Diabetes and obesity rates on the rise

SUFFOLK'S diabetes and obesity rates are rising but health bosses are confident the trend will soon reverse.

Naomi Gornall

SUFFOLK'S diabetes and obesity rates are rising but health bosses are confident the trend will soon reverse.

The latest figures reveal that more than 20,000 people in the county have diabetes and more than 46,000 are registered as obese.

Health charity, Diabetes UK, warns that the national statistics are worrying as about one in 10 people are being treated for obesity and one in 20 for diabetes.

According to new data from the NHS's Quality and Outcomes Framework for England, there were 22,991 people registered with their GP as having diabetes in Suffolk between April 2008 to March 2009, and 46,629 people registered as obese.

This is a slight increase on last year, as there were 21,667 with diabetes, and 44,607 obese people.

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Sally Hogg, head of health improvement partnerships at NHS Suffolk, said: “We are working really hard on Healthy Ambitions Suffolk. It was launched last November and the aim is to make Suffolk the healthiest county. There are lots of things going on but it is going to take time before we see some results. You cannot be overweight one minute and not the next. We hope Healthy Ambitions is something that can involve everyone who lives and works in Suffolk. It is just about people making very small changes to their lifestyles. What we are trying to do is for people to be responsible for helping themselves.”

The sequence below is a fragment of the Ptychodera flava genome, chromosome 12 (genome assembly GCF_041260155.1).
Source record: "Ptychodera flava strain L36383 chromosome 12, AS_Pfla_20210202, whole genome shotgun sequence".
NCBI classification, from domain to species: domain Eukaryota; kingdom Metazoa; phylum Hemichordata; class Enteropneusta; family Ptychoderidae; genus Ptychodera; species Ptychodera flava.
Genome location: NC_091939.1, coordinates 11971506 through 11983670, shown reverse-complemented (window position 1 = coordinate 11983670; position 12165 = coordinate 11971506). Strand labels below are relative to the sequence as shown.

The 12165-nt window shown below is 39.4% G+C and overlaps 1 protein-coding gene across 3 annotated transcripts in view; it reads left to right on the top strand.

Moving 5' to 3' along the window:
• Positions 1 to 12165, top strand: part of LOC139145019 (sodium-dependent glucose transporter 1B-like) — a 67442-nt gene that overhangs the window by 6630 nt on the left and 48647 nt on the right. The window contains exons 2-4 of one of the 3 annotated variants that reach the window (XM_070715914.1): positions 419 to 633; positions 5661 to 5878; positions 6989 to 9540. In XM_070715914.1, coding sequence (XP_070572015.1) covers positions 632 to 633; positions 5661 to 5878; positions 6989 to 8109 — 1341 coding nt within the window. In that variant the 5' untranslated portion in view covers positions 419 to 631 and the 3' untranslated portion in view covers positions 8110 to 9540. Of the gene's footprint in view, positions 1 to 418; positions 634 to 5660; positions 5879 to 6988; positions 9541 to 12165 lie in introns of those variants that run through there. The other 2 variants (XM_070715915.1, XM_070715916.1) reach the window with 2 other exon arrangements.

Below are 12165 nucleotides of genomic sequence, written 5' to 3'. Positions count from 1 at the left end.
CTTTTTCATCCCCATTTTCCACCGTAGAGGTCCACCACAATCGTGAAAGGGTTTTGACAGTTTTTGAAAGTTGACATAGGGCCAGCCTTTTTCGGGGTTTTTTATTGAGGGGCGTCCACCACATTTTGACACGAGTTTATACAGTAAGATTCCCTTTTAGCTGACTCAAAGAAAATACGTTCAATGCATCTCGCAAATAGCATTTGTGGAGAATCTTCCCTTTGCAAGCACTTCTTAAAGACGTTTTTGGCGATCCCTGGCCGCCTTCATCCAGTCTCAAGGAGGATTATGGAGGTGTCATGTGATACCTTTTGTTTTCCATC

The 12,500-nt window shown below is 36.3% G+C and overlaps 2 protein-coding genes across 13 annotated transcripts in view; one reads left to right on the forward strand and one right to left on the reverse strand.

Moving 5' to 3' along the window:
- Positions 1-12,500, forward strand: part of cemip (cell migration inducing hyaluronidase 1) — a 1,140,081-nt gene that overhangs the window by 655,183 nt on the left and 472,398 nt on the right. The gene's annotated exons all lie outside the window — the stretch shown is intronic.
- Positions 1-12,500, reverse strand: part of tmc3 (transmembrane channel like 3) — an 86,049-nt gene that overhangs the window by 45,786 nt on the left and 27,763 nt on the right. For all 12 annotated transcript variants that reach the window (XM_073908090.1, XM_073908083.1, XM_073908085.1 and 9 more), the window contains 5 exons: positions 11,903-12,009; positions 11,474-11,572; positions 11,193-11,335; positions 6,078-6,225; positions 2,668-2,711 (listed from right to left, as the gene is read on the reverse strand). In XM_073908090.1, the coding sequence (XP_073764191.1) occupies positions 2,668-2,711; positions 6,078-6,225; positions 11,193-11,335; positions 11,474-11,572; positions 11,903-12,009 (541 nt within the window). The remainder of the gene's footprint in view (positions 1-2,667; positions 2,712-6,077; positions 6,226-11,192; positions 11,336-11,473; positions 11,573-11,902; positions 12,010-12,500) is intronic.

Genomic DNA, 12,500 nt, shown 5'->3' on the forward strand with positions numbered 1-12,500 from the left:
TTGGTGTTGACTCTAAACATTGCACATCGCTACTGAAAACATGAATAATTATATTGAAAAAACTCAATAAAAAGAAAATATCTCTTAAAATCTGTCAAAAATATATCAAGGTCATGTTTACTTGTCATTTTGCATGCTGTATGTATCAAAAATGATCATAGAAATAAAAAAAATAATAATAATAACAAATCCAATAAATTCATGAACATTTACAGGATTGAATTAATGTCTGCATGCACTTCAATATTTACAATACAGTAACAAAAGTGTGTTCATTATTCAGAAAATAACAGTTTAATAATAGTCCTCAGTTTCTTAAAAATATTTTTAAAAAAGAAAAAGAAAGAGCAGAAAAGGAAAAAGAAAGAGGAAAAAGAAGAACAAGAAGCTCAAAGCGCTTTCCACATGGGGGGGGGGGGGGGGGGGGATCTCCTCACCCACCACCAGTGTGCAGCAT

Among the projects ongoing are health walks across the county, developing allotments to allow people to grow their own healthy food, and an online health manager to help people get fitter.

The increase seen in Suffolk mirrors the situation across the East of England. This year there are 230,909 people with diabetes, compared to 215,977 last year. There were also 451,848 registered as being obese compared to 432,074 last year.

Around 90% of people with diabetes have Type 2 diabetes, which is often linked to lifestyle factors such as being overweight or obese, leading a sedentary lifestyle and eating an unhealthy diet.

Sharon Tillbrook, regional manager for Diabetes UK Eastern, said: “If we don't stop the rising tides of obesity and diabetes, millions will face a future of ill-health and will put an ever-growing strain on NHS resources.”